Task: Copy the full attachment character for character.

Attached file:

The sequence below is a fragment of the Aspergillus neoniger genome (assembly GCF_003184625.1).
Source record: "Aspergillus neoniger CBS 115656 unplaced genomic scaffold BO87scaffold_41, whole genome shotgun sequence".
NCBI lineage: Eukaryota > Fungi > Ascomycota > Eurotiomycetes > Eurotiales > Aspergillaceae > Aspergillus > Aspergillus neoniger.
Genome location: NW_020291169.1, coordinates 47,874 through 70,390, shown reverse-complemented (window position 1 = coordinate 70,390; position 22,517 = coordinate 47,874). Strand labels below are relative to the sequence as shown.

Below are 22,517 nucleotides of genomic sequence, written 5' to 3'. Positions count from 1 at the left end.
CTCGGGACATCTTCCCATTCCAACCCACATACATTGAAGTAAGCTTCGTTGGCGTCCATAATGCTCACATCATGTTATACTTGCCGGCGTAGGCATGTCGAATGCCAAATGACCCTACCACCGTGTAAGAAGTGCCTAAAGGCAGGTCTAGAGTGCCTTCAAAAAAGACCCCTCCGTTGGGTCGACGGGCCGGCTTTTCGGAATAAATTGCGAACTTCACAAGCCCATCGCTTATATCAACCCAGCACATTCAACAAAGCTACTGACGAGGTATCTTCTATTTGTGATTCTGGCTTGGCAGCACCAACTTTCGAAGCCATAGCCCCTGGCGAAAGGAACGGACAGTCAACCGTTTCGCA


The sequence below is a fragment of the Aspergillus neoniger genome (assembly GCF_003184625.1).
Source record: "Aspergillus neoniger CBS 115656 unplaced genomic scaffold BO87scaffold_41, whole genome shotgun sequence".
NCBI lineage: Eukaryota > Fungi > Ascomycota > Eurotiomycetes > Eurotiales > Aspergillaceae > Aspergillus > Aspergillus neoniger.
Genome location: NW_020291169.1, coordinates 47,874 through 70,390, shown reverse-complemented (window position 1 = coordinate 70,390; position 22,517 = coordinate 47,874). Strand labels below are relative to the sequence as shown.

Below are 22,517 nucleotides of genomic sequence, written 5' to 3'. Positions count from 1 at the left end.
CTCGGGACATCTTCCCATTCCAACCCACATACATTGAAGTAAGCTTCGTTGGCGTCCATAATGCTCACATCATGTTATACTTGCCGGCGTAGGCATGTCGAATGCCAAATGACCCTACCACCGTGTAAGAAGTGCCTAAAGGCAGGTCTAGAGTGCCTTCAAAAAAGACCCCTCCGTTGGGTCGACGGGCCGGCTTTTCGGAATAAATTGCGAACTTCACAAGCCCATCGCTTATATCAACCCAGCACATTCAACAAAGCTACTGACGAGGTATCTTCTATTTGTGATTCTGGCTTGGCAGCACCAACTTTCGAAGCCATAGCCCCTGGCGAAAGGAACGGACAGTCAACCGTTTCGCA